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Title: Inducible Reporter Lines for Tissue-specific Monitoring of Drosophila Circadian Clock Transcriptional Activity

Organisms track time of day through the function of cell-autonomous molecular clocks. In addition to a central clock located in the brain, molecular clocks are present in most peripheral tissues. Circadian clocks are coordinated within and across tissues, but the manner through which this coordination is achieved is not well understood. We reasoned that the ability to track in vivo molecular clock activity in specific tissues of the fruit fly, Drosophila melanogaster, would facilitate an investigation into the relationship between different clock-containing tissues. Previous efforts to monitor clock gene expression in single flies in vivo have used regulatory elements of several different clock genes to dictate expression of a luciferase reporter enzyme, the activity of which can be monitored using a luminometer. Although these reporter lines have been instrumental in our understanding of the circadian system, they generally lack cell specificity, making it difficult to compare molecular clock oscillations between different tissues. Here, we report the generation of several novel lines of flies that allow for inducible expression of a luciferase reporter construct for clock gene transcriptional activity. We find that these lines faithfully report circadian transcription, as they exhibit rhythmic luciferase activity that is dependent on a functional molecular more » clock. Furthermore, we take advantage of our reporter lines’ tissue specificity to demonstrate that peripheral molecular clocks are able to retain rhythmicity for multiple days under constant environmental conditions.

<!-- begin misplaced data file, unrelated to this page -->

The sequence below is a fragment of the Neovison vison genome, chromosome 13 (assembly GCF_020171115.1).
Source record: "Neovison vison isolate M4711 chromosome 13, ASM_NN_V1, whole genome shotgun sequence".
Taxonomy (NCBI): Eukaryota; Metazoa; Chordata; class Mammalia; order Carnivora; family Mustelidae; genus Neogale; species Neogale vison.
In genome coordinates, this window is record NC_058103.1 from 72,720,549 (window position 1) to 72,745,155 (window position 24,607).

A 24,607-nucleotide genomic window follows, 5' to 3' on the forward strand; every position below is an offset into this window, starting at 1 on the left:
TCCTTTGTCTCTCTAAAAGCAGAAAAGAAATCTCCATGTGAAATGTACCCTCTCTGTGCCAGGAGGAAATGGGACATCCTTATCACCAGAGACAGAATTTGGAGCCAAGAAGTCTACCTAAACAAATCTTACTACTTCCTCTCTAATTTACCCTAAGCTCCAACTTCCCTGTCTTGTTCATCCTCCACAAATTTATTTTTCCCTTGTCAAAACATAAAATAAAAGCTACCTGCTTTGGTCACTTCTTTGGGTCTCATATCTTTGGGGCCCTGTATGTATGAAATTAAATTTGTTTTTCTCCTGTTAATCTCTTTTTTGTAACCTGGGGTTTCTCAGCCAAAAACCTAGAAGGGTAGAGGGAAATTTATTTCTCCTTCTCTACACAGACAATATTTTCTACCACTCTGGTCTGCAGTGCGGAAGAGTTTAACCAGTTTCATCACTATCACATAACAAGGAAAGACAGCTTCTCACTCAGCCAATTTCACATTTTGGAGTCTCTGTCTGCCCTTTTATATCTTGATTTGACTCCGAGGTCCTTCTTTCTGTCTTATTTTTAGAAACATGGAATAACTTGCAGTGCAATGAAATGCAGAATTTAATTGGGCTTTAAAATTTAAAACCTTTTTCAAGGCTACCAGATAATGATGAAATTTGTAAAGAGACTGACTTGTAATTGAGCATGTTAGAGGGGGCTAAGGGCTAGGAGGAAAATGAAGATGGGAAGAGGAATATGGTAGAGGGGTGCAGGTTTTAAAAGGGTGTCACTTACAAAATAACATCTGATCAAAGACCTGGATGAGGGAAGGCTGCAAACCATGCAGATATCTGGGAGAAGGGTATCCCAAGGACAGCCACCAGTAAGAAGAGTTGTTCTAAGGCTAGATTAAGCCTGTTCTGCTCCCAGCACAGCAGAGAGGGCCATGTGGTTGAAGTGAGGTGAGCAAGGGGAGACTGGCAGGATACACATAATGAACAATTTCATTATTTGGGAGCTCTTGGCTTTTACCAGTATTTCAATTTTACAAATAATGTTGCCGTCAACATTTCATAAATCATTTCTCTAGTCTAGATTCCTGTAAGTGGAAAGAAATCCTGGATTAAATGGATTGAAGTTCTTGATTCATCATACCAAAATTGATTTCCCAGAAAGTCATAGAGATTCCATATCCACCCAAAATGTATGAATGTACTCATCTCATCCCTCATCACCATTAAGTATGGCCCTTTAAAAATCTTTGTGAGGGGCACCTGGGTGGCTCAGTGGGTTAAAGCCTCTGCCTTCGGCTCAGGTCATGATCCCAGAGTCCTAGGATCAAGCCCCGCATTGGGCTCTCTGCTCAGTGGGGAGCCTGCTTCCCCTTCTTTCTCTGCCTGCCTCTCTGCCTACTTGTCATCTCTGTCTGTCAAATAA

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Award ID(s):
Publication Date:
Journal Name:
Journal of Biological Rhythms
Page Range or eLocation-ID:
p. 44-63
SAGE Publications
Sponsoring Org:
National Science Foundation
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